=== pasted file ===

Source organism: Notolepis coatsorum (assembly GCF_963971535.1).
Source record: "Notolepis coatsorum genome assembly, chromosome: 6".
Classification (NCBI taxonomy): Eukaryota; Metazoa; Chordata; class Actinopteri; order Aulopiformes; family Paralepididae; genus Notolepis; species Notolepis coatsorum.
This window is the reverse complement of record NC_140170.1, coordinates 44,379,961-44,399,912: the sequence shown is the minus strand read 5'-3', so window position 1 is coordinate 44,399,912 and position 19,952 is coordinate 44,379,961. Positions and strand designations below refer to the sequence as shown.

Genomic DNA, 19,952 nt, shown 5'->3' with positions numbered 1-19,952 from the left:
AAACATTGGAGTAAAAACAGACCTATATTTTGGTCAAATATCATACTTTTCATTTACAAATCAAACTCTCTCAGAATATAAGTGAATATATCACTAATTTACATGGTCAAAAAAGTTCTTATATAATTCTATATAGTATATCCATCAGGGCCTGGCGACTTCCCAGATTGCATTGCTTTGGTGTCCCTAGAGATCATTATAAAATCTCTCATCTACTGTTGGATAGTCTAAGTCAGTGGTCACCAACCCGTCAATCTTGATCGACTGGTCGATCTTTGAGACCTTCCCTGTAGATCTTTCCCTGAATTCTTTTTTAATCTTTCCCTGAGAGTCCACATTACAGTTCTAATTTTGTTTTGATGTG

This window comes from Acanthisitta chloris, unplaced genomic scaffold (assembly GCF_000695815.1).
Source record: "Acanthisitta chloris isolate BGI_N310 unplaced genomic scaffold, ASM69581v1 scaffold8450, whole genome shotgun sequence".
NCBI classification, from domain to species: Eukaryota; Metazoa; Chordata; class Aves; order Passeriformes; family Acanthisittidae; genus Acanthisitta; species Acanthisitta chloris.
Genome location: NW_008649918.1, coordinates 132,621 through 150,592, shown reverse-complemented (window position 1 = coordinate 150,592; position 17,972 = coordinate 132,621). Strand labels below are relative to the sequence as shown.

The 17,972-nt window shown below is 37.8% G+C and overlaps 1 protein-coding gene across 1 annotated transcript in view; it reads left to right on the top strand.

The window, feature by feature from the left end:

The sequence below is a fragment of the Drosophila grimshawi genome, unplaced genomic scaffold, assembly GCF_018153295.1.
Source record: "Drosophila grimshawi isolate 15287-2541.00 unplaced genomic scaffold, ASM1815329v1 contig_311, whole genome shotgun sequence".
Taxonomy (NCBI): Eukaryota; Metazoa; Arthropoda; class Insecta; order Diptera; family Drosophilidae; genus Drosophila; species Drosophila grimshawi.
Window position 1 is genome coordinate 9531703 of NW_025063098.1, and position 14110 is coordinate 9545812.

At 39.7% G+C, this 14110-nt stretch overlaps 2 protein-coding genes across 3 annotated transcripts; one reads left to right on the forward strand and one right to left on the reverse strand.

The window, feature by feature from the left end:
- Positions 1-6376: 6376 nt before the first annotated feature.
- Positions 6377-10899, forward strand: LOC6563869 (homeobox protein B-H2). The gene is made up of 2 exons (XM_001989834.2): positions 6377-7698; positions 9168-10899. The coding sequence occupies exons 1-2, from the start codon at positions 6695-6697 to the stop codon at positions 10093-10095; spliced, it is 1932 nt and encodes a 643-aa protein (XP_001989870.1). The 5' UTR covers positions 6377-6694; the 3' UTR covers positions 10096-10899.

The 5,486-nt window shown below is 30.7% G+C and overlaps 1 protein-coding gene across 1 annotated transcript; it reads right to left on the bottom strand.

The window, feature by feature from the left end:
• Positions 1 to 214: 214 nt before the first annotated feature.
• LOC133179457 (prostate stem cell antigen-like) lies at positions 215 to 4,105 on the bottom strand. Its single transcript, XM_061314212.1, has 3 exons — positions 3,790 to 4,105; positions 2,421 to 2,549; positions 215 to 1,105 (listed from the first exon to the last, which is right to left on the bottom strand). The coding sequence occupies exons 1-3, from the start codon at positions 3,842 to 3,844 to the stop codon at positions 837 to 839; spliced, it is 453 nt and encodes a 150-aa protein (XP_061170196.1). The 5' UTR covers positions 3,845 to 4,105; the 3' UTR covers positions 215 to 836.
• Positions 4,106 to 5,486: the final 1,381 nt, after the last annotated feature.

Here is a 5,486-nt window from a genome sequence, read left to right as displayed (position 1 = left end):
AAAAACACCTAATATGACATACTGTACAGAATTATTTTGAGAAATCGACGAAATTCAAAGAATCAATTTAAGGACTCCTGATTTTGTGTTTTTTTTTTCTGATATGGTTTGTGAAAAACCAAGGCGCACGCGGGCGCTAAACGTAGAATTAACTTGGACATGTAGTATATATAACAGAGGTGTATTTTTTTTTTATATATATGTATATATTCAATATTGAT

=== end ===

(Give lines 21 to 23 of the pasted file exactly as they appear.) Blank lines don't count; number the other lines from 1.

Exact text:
The 5,486-nt window shown below is 30.7% G+C and overlaps 1 protein-coding gene across 1 annotated transcript; it reads right to left on the bottom strand.

The window, feature by feature from the left end:
• Positions 1 to 214: 214 nt before the first annotated feature.